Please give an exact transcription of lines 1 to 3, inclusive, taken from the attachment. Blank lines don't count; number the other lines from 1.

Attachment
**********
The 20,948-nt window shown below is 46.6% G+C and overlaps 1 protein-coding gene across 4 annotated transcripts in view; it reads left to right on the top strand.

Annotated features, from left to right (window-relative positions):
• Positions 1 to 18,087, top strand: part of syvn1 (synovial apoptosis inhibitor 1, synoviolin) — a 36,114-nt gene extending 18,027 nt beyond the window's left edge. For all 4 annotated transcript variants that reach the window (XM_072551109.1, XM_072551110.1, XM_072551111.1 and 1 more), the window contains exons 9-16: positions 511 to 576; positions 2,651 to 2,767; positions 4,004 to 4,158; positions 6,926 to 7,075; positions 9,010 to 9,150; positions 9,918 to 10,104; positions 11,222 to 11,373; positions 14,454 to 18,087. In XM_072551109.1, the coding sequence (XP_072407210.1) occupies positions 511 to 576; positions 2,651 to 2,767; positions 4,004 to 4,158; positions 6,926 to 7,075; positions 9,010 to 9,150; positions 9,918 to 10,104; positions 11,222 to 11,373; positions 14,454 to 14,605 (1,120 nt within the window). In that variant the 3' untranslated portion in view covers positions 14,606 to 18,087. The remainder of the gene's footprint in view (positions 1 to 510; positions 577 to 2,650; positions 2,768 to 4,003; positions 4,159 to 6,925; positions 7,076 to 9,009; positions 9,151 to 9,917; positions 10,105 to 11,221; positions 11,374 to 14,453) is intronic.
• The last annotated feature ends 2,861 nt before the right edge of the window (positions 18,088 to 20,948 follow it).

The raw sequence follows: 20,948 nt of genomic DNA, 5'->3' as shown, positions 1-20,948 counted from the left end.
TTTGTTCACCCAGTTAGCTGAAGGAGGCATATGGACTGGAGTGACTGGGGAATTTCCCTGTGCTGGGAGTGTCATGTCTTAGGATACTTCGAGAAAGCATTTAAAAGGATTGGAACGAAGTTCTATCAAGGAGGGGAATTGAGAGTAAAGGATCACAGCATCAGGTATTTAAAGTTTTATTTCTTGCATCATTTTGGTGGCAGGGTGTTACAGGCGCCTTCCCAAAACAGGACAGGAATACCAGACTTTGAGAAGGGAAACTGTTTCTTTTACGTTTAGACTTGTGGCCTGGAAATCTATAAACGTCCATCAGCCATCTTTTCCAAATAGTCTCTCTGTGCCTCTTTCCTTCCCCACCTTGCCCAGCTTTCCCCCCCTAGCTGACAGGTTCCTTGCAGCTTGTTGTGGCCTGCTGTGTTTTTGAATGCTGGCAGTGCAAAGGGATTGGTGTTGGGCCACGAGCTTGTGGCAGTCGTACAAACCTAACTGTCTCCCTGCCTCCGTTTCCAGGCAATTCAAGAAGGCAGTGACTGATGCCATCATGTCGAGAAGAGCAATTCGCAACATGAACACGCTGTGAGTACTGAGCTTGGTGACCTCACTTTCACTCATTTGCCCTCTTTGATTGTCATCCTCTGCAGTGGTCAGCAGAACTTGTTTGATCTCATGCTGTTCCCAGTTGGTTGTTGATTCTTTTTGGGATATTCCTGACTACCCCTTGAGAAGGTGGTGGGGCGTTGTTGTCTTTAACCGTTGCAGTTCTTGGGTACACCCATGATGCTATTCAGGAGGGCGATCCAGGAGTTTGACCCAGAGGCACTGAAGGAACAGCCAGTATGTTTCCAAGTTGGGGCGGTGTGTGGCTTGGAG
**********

The 20,948-nt window shown below is 46.6% G+C and overlaps 1 protein-coding gene across 4 annotated transcripts in view; it reads left to right on the top strand.

Annotated features, from left to right (window-relative positions):
• Positions 1 to 18,087, top strand: part of syvn1 (synovial apoptosis inhibitor 1, synoviolin) — a 36,114-nt gene extending 18,027 nt beyond the window's left edge. For all 4 annotated transcript variants that reach the window (XM_072551109.1, XM_072551110.1, XM_072551111.1 and 1 more), the window contains exons 9-16: positions 511 to 576; positions 2,651 to 2,767; positions 4,004 to 4,158; positions 6,926 to 7,075; positions 9,010 to 9,150; positions 9,918 to 10,104; positions 11,222 to 11,373; positions 14,454 to 18,087. In XM_072551109.1, the coding sequence (XP_072407210.1) occupies positions 511 to 576; positions 2,651 to 2,767; positions 4,004 to 4,158; positions 6,926 to 7,075; positions 9,010 to 9,150; positions 9,918 to 10,104; positions 11,222 to 11,373; positions 14,454 to 14,605 (1,120 nt within the window). In that variant the 3' untranslated portion in view covers positions 14,606 to 18,087. The remainder of the gene's footprint in view (positions 1 to 510; positions 577 to 2,650; positions 2,768 to 4,003; positions 4,159 to 6,925; positions 7,076 to 9,009; positions 9,151 to 9,917; positions 10,105 to 11,221; positions 11,374 to 14,453) is intronic.